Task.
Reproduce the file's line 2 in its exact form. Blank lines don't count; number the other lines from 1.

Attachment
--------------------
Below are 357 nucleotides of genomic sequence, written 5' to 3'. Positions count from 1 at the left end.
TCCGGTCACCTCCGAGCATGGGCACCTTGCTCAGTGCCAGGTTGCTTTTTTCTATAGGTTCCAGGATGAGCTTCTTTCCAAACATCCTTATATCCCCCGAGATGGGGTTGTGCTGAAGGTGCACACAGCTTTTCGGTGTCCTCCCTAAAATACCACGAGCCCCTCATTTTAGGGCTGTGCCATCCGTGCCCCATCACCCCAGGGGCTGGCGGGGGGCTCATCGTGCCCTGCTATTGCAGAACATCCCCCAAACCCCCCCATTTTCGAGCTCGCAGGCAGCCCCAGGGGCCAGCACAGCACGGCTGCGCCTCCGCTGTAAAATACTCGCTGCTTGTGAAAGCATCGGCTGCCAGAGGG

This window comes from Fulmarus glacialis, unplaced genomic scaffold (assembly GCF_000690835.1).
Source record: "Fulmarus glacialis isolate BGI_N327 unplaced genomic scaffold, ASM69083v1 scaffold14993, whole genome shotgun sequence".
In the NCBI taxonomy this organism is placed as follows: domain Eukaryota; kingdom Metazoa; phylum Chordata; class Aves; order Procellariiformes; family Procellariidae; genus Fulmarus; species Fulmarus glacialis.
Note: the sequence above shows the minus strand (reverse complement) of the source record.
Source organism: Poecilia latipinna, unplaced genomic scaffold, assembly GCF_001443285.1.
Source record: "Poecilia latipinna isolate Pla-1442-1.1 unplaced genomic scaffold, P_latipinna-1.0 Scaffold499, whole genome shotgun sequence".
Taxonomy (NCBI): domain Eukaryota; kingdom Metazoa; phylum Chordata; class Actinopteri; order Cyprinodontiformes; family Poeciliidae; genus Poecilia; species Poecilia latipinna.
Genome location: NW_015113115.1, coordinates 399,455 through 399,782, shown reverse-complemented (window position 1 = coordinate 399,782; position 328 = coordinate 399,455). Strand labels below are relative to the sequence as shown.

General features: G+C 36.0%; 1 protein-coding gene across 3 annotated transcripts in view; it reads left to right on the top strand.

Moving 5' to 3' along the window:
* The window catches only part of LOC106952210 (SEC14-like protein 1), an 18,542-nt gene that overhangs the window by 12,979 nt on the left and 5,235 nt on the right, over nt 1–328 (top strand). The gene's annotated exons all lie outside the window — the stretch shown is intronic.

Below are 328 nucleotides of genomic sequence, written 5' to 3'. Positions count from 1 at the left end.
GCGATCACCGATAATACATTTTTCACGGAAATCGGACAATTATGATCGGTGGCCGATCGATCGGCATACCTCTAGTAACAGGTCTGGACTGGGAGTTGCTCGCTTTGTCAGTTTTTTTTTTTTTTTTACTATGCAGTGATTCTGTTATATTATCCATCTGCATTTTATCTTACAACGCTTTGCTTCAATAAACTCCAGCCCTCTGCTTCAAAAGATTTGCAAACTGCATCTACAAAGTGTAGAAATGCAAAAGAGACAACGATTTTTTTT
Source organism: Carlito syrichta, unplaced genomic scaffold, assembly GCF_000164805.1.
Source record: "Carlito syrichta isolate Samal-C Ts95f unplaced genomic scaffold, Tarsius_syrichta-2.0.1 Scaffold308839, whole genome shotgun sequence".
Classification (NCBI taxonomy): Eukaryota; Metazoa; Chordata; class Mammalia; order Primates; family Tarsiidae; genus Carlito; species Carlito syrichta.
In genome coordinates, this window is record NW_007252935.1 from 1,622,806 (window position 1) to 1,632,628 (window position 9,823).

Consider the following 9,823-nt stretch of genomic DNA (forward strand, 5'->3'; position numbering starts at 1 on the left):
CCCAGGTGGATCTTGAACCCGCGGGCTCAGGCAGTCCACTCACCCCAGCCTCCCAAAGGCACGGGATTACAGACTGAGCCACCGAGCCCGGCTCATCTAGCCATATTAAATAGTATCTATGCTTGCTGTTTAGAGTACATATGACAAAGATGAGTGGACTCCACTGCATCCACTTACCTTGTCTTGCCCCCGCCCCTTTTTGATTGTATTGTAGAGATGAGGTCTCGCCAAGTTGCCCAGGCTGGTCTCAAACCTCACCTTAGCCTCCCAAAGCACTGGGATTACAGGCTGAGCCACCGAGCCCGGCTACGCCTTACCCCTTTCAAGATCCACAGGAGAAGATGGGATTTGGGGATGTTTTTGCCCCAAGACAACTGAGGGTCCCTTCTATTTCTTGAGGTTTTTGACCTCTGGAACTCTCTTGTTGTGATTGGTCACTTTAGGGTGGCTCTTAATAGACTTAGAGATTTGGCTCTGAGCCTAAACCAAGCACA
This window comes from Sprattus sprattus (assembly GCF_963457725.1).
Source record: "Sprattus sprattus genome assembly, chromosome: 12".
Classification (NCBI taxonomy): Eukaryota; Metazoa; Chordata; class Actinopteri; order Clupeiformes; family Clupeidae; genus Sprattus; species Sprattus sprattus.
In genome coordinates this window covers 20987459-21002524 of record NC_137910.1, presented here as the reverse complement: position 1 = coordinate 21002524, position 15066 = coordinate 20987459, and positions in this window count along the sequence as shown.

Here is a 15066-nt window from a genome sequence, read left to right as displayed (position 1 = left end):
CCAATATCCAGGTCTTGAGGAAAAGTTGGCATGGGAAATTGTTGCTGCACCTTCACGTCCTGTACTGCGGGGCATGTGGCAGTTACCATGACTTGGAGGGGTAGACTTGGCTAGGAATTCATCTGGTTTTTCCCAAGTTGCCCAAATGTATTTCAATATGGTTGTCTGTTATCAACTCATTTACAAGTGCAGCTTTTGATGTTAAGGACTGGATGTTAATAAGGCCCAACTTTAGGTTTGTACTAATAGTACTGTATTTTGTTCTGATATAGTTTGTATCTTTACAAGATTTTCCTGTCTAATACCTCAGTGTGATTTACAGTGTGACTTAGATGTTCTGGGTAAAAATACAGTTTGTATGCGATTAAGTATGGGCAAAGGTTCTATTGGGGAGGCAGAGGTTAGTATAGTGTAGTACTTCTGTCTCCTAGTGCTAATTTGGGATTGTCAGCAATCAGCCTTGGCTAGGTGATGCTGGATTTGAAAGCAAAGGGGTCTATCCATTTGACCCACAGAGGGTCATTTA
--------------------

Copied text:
TCCGGTCACCTCCGAGCATGGGCACCTTGCTCAGTGCCAGGTTGCTTTTTTCTATAGGTTCCAGGATGAGCTTCTTTCCAAACATCCTTATATCCCCCGAGATGGGGTTGTGCTGAAGGTGCACACAGCTTTTCGGTGTCCTCCCTAAAATACCACGAGCCCCTCATTTTAGGGCTGTGCCATCCGTGCCCCATCACCCCAGGGGCTGGCGGGGGGCTCATCGTGCCCTGCTATTGCAGAACATCCCCCAAACCCCCCCATTTTCGAGCTCGCAGGCAGCCCCAGGGGCCAGCACAGCACGGCTGCGCCTCCGCTGTAAAATACTCGCTGCTTGTGAAAGCATCGGCTGCCAGAGGG